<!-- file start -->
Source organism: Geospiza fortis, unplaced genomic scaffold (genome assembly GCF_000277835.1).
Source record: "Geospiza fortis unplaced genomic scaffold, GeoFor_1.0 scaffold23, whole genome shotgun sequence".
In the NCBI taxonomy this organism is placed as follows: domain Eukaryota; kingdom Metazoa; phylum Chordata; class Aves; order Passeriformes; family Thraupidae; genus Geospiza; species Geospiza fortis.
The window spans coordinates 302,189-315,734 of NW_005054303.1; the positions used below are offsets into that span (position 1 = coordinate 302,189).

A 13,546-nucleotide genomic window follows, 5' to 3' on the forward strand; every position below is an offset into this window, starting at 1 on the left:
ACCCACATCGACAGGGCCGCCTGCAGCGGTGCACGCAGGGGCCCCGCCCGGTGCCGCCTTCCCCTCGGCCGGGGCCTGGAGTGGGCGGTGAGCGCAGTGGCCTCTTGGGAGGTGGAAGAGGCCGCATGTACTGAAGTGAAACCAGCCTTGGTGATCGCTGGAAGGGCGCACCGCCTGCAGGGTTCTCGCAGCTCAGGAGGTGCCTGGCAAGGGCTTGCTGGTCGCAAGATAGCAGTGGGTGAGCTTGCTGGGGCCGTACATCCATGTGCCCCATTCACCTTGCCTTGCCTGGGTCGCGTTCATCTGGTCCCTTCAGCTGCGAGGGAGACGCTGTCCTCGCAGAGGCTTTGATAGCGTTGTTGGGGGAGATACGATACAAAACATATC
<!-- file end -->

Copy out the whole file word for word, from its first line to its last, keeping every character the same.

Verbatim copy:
Source organism: Geospiza fortis, unplaced genomic scaffold (genome assembly GCF_000277835.1).
Source record: "Geospiza fortis unplaced genomic scaffold, GeoFor_1.0 scaffold23, whole genome shotgun sequence".
In the NCBI taxonomy this organism is placed as follows: domain Eukaryota; kingdom Metazoa; phylum Chordata; class Aves; order Passeriformes; family Thraupidae; genus Geospiza; species Geospiza fortis.
The window spans coordinates 302,189-315,734 of NW_005054303.1; the positions used below are offsets into that span (position 1 = coordinate 302,189).

A 13,546-nucleotide genomic window follows, 5' to 3' on the forward strand; every position below is an offset into this window, starting at 1 on the left:
ACCCACATCGACAGGGCCGCCTGCAGCGGTGCACGCAGGGGCCCCGCCCGGTGCCGCCTTCCCCTCGGCCGGGGCCTGGAGTGGGCGGTGAGCGCAGTGGCCTCTTGGGAGGTGGAAGAGGCCGCATGTACTGAAGTGAAACCAGCCTTGGTGATCGCTGGAAGGGCGCACCGCCTGCAGGGTTCTCGCAGCTCAGGAGGTGCCTGGCAAGGGCTTGCTGGTCGCAAGATAGCAGTGGGTGAGCTTGCTGGGGCCGTACATCCATGTGCCCCATTCACCTTGCCTTGCCTGGGTCGCGTTCATCTGGTCCCTTCAGCTGCGAGGGAGACGCTGTCCTCGCAGAGGCTTTGATAGCGTTGTTGGGGGAGATACGATACAAAACATATC